The study also revealed that natto, a common breakfast food in Japan, reduced deadly cardiovascular disease 24% in men and 21% in women. Tofu or non-fermented soy ingestion did not show either longevity or heart disease benefits.
The investigators speculate that these non-fermented soy benefits are due to isoflavones, fiber, and potassium.
Katagiri Ryoko, Sawada Norie, Goto Atsushi, Yamaji Taiki, Iwasaki Motoki, Noda Mitsuhiko et al. Association of soy and fermented soy product intake with total and cause specific mortality: prospective cohort study BMJ 2020; 368 :m34. doi: https://doi.org/10.1136/bmj.m34
#soy #miso #natto #longevity #heartdisease
soy, miso, natto, longevity, heartdisease
Getting Enough Sleep Helps Weight Loss
During a caloric restriction diet, the addition of extended sleep produced significantly greater weight loss and waist circumference reduction. These conclusions from a Mexican study of 52 obese teens who were following a diet with their daily intake cut by 500 calories.
This study builds on one from the University of Chicago 6 years ago that underscored the value of extra sleep. By adding an average of 96 extra minutes a night, the overweight participants reported a 14% decrease in general appetite and a 62% reduction in craving for unhealthy sweet and salty foods.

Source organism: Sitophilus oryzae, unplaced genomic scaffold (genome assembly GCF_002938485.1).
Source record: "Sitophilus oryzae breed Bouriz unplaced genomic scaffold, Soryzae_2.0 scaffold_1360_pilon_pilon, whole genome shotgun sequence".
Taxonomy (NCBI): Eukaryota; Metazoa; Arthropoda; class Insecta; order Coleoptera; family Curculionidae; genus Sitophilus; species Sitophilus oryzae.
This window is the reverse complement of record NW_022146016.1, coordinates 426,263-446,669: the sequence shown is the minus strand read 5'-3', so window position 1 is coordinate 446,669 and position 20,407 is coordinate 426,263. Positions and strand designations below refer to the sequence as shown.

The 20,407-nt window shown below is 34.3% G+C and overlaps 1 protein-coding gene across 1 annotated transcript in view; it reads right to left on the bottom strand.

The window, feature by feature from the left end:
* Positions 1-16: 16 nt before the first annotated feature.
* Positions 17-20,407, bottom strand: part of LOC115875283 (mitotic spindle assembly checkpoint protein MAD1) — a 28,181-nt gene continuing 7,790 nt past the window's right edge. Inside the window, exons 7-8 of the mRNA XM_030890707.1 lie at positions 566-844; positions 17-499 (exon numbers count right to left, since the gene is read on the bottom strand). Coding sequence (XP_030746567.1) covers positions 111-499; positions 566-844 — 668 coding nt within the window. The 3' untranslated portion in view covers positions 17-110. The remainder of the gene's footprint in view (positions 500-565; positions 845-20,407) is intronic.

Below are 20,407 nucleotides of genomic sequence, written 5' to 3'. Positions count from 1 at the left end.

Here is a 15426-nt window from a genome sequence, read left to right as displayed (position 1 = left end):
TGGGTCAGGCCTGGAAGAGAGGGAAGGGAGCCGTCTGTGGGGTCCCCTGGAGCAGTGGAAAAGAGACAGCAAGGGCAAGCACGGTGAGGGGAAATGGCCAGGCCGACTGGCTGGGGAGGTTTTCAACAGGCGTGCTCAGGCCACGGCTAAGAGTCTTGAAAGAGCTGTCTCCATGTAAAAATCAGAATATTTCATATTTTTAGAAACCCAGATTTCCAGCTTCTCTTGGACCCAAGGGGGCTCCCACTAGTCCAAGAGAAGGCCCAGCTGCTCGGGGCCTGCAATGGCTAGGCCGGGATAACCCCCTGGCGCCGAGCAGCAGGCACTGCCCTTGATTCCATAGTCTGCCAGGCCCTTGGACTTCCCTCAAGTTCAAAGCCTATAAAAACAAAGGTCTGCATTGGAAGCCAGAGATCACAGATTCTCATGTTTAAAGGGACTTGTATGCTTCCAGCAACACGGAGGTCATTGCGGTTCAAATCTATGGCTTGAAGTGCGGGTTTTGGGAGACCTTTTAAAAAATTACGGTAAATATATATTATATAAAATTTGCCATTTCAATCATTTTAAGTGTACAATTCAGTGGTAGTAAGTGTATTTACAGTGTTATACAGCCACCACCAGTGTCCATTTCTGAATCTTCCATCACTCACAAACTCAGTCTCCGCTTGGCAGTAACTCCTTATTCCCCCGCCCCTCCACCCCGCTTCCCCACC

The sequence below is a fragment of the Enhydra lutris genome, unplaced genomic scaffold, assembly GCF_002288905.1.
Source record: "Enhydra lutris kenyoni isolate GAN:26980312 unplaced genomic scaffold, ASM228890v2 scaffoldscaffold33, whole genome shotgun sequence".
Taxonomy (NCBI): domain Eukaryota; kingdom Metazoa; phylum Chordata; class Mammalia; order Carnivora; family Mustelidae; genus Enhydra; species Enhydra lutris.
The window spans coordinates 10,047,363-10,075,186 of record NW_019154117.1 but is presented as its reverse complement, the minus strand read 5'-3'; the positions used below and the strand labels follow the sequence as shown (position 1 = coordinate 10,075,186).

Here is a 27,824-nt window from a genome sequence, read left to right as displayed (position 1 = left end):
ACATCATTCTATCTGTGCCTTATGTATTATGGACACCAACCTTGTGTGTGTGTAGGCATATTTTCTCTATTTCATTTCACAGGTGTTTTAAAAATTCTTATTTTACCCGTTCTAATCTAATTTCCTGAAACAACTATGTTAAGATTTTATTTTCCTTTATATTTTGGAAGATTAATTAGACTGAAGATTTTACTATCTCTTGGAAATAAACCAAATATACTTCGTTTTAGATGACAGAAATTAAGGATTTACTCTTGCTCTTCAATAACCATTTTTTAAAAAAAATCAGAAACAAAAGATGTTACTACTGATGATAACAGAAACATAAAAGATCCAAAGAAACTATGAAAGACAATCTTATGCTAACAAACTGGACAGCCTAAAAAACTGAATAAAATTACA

If you’re working on your summer body, be sure to get at least 8 hours of ZZZs.
Carmen Moreno-Frías, Nicté Figueroa-Vega, Juan Manuel Malacara. Sleep Extension Increases the Effect of Caloric Restriction Over Body Weight and Improves the Chronic Low-Grade Inflammation in Adolescents With Obesity. Journal of Adolescent Health. DOI:https://doi.org/10.1016/j.jadohealth.2019.11.301
EsraTasalia, FlorianChapotota, KristenWroblewskib, DaleSchoellerc. The effects of extended bedtimes on sleep duration and food desire in overweight young adults: A home-based intervention. Appetite. Volume 80, 1 September 2014, Pages 220-224. https://doi.org/10.1016/j.appet.2014.05.021
#sleep #diet #weightloss #adolescents
sleep, diet, weightloss, adolescents
Most Women Hate Their Breast Size
A world-wide survey conducted in 40 nations reveals that 71% of women would prefer larger or smaller breasts. A total of 18,541 women with an average age of 34 years were surveyed in this collaborative study coordinated at Britain’s Anglia Ruskin University.
The counts show that 48% want larger breasts and 23% want smaller breasts. The breast size ideals are quite similar around the world. Dissatisfaction with size tends to decrease with age.
The worrisome finding from the research is that those dissatisfied with their breasts are less likely to conduct breast self-exams to look for early cancer.
By the way, only 35% of men are satisfied with their sizes.
Viren Swami, Ulrich S. Tran, David Barron, etal. The Breast Size Satisfaction Survey (BSSS): Breast size dissatisfaction and its antecedents and outcomes in women from 40 nations. Body Image, 2020; 32: 199 DOI: 10.1016/j.bodyim.2020.01.006
#breasts #size #breastselfexam
breasts, size, breastselfexamx
Cancer Therapy Celebration Bell Triggers Later Distress